“It’s a very interesting political tactic to say, ‘Wake up America, times have changed,’ ” Bernard adds. “After all, we’ve got male members of Congress having affairs, having relations with men after making anti-gay comments – and they hold their heads high and go on.”
“She’s running the same way a man would, holding her head high,” she says.
Bennett says that research her organization and other women’s groups have done shows that mild sexism is as damaging to female candidates as blatant misogyny.
“But when a woman responds and calls it out, she not only regains the voters she may have lost but gets a positive bounce,” she says.
And Ball, with Bennett’s help, responded in a big way: with a manifesto of sorts posted on her campaign website and on The Huffington Post.
In the piece titled “The Next Glass Ceiling,” Ball, who says she’s been inspired by both Republican Sarah Palin and Democrat Hillary Clinton, essentially asserted that the nation and its voters need to come to grips with the fact that women have sex lives – and that doesn’t make them whores.
Of those who released the photos, Ball says: “Not only did they want me to feel embarrassed, but they wanted me to feel like a whore.”
“This sort of tactic is obviously not new,” she says. “The first thing that my mother said to me when all of this happened was, ‘Isn’t this what they always do to women?’ “
Massachusetts Republican Sen. Scott Brown can pose in the nude as a young man for Cosmopolitan magazine, and that can seem funny – even give him a bump with voters – when he runs for office years later, and that’s not a campaign issue, nor should it be, Ball says.
“I just want to be treated with the same standard.”
Says Barnard: “We have a template for boys being boys, but we just don’t have one for girls being girls.”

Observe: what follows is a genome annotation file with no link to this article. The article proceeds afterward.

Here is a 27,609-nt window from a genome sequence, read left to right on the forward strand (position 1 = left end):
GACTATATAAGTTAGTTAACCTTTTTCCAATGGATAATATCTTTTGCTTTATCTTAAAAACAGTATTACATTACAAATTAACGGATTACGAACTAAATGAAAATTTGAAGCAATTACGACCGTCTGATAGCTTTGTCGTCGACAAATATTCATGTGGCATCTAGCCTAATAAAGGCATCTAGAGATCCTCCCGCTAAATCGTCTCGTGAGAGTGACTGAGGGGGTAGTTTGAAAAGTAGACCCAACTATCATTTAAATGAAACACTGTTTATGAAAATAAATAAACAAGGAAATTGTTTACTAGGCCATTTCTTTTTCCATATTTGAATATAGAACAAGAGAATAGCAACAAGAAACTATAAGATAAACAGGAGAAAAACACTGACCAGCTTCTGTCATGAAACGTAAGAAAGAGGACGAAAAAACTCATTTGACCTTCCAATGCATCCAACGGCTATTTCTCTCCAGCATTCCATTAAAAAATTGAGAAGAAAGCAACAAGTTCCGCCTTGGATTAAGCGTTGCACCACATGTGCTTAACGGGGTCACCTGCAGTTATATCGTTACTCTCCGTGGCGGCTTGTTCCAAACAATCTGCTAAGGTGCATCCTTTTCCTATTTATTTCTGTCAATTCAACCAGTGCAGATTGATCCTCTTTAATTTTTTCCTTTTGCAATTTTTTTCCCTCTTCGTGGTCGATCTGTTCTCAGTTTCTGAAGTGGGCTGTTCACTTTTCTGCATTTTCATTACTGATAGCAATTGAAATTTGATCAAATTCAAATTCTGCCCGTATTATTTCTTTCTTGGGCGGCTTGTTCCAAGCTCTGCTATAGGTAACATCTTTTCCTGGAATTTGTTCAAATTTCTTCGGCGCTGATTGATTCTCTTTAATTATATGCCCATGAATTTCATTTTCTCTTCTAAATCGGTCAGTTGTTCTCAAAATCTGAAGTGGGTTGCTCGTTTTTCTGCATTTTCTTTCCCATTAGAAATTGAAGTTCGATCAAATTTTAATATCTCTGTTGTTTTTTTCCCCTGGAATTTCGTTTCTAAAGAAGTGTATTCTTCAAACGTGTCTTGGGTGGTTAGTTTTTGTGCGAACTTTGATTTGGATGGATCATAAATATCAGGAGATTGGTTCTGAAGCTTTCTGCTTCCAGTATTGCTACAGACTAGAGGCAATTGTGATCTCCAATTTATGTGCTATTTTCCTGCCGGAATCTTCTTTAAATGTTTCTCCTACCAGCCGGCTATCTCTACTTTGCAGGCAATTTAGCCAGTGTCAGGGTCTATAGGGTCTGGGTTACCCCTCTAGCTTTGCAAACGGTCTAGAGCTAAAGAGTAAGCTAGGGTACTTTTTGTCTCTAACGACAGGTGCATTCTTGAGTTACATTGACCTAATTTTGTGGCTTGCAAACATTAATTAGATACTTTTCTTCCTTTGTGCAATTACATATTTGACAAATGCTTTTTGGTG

Ball’s assertions of sexism have fallen flat with some critics who say that if a male candidate had been pictured in similar photos there would be similar repercussions.
But Karen Finney, a former spokesperson for the Democratic National Committee, says that it’s easier for men to dismiss charges of sexism. If it had been a man in the pictures, she says, “people would think he was a stud.”
“There are still stereotypes about women; this is a real issue,” Finney adds. “But this should also serve as a flag that in this digital age, pictures are forever.”
Still, Finney says, “Krystal Ball has a legitimate point to make, but she has to be careful about going overboard.”
In her home district, Ball had been running hard from the start, using strong rhetoric, and her critics have raised questions about her finances. That’s scrutiny any candidate should expect.
Says Jennifer Lawless, director of the Women and Politics Institute at American University: “I don’t think we want to send a signal that in this media age, in order to run for office and be viable, you cannot have done anything. But we need to be careful that we’re not getting to a point where anything in any candidate’s past is not fair game.”
She and Finney both caution Ball against comparing herself to Hillary Clinton, as the candidate did in her Huffington Post manifesto.
“It’s hard to say she’s faced what Hilllary has. Few have,” Lawless says.
Though Ball still faces long odds in the heavily Republican district, Lawless says that “there’s no question that this is all going to be helpful to her in the final days of the campaign, in terms of raising money from national donors.”
According to the Center for Responsive Politics, through June 30, Wittman had raised $927,927, and Ball had raised $752,073.
But win or not, Ball could be fashioning a national role in shaping the dialogue on women, politics and sexism.
The candidate, though, says she’s just looking toward Election Day.
“Just to be clear, I don’t feel like a victim,” she says. “I was very hurt when [the photographs] came out. I am trying to do my best to speak out on the issue.
“If anything, this whole thing has made me feel more powerful and stronger. … I just want to put that out there.”